[ccProd]Nighthowler[/ccProd] – I’ve been thinking a lot about this thing, because our deck is essentially 20-ish guys, 10-14 removal spells, and some lands. [ccProd]Nighthowler[/ccProd] is a hell of a clock to add onto an evasive creature like [ccProd]Lifebane Zombie[/ccProd] or [ccProd]Desecration Demon[/ccProd], and provides some extra utility against decks that are trying to trade 1-for-1 with your creatures. To some extent, it fulfills the role of beating spot removal like Pack Rat can do, though it can’t do so on turn 3 the way the Rat does. However, it does turn one of your creatures into two copies of The Abyss, and that movie is awesome.

[ccProd]Nightmare[/ccProd] – Could it finally be time? (It’s not.)

Another option to consider is to adapt to the changing metagame by adopting another color. In particular, white still seems appealing as a splash, as it offered much before the meta switch and offers even more now.

When your opponent is shifting away from edict-style effects and focusing more on targeted removal, [ccProd]Blood Baron of Vizkopa[/ccProd] becomes all the more appealing. When your removal suite is focused on spells that kill X/3s, a giant monster like [ccProd]Alms Beast[/ccProd] comes in handy—and we’re already in the market for 4 mana 6/6s, right? [ccProd]Sin Collector[/ccProd] is still a quality [ccProd]Duress[/ccProd]+, and with the recent spoiling of [ccProd]Revoke Existence[/ccProd] in the set, white gives you a sure-fire answer to Thassa that’s always going to work.

Alternatively, many have already been experimenting with a blue splash, as the mana base already lends itself to playing blue spells off the Temples, and it doesn’t impact our ability to play Specter. [ccProd]Duskmantle Seer[/ccProd] seems to qualify itself more in the new paradigm, as a creature that survives all the same removal as [ccProd]Nightveil Specter[/ccProd], but also can’t be hit with Last Breath or Bile Blight.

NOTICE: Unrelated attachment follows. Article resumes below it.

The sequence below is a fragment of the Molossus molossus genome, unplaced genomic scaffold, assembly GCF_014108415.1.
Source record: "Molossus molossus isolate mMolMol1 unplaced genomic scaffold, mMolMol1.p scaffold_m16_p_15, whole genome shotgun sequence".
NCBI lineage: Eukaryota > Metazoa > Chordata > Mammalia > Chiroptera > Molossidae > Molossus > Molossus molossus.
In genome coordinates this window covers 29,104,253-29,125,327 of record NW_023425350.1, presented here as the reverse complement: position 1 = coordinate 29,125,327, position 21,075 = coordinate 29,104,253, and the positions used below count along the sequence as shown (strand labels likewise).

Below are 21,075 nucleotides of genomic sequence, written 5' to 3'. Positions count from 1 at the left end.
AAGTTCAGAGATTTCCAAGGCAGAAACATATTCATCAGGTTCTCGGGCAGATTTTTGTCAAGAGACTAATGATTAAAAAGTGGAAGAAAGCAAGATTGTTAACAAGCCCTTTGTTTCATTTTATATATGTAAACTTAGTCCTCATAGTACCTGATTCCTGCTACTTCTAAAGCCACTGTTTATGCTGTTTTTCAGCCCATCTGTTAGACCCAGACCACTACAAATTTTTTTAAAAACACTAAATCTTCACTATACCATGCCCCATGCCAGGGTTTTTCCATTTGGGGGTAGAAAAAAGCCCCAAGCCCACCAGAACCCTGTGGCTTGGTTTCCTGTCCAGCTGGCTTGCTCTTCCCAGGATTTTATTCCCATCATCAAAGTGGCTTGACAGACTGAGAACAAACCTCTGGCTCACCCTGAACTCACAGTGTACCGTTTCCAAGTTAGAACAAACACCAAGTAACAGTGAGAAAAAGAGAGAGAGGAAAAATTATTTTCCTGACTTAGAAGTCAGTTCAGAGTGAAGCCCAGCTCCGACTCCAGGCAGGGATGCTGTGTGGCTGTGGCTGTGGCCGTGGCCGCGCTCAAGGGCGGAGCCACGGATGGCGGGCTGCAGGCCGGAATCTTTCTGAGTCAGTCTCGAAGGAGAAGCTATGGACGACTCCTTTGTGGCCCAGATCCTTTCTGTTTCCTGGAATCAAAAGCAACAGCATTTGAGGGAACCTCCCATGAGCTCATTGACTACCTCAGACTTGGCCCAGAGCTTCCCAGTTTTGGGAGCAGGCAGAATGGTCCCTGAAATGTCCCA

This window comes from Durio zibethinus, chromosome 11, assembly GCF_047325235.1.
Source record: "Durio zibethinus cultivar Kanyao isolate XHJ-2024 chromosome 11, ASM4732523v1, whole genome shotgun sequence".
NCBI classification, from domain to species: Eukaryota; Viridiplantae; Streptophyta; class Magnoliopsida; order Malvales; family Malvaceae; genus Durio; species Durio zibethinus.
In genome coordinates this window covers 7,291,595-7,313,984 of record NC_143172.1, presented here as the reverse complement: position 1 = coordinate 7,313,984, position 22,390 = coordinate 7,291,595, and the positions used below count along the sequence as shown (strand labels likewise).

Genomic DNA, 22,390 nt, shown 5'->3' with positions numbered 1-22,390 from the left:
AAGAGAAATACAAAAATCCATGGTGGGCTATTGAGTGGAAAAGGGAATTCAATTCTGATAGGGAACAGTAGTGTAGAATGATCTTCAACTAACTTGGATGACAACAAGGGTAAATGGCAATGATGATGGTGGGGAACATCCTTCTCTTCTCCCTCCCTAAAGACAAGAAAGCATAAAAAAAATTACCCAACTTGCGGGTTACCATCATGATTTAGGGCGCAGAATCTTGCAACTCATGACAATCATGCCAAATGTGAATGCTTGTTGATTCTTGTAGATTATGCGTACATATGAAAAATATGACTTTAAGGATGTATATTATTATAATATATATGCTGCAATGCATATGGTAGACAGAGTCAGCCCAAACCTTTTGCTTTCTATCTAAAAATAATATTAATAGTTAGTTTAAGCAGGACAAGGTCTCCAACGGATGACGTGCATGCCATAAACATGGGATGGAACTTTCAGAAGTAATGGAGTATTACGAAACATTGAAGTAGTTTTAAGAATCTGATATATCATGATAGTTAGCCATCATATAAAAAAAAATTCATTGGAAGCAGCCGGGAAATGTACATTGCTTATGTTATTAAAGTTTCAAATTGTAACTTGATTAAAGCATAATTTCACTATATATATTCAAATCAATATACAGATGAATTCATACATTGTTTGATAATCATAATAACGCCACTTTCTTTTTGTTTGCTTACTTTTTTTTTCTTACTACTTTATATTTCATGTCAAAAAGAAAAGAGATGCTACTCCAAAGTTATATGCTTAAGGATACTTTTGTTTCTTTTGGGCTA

Let’s take a look at a few lists.

[ccDeck]2 Pack Rat
3 Nightveil Specter
3 Herald of Torment
1 Nighthowler
4 Desecration Demon
4 Gray Merchant of Asphodel
4 Bile Blight
4 Hero’s Downfall
1 Devour Flesh
4 Thoughtseize
4 Underworld Connections
4 Temple of Deceit
4 Mutavault
18 Swamp[/ccDeck]

Keeping with the Mono-Black theme, this list basically reduces the redundancy of the creatures that die to Bile Blight, in an effort to decrease the impact of the spell. While you can certainly still get blown out by it on occasion, overall it will be similar to a cheaper [ccProd]Hero’s Downfall[/ccProd] than a [ccProd]Maelstrom Pulse[/ccProd]. Unfortunately, this also means you fail to capitalize on one of the major strengths of Mono-Black, which is exactly that redundancy you’re sacrificing.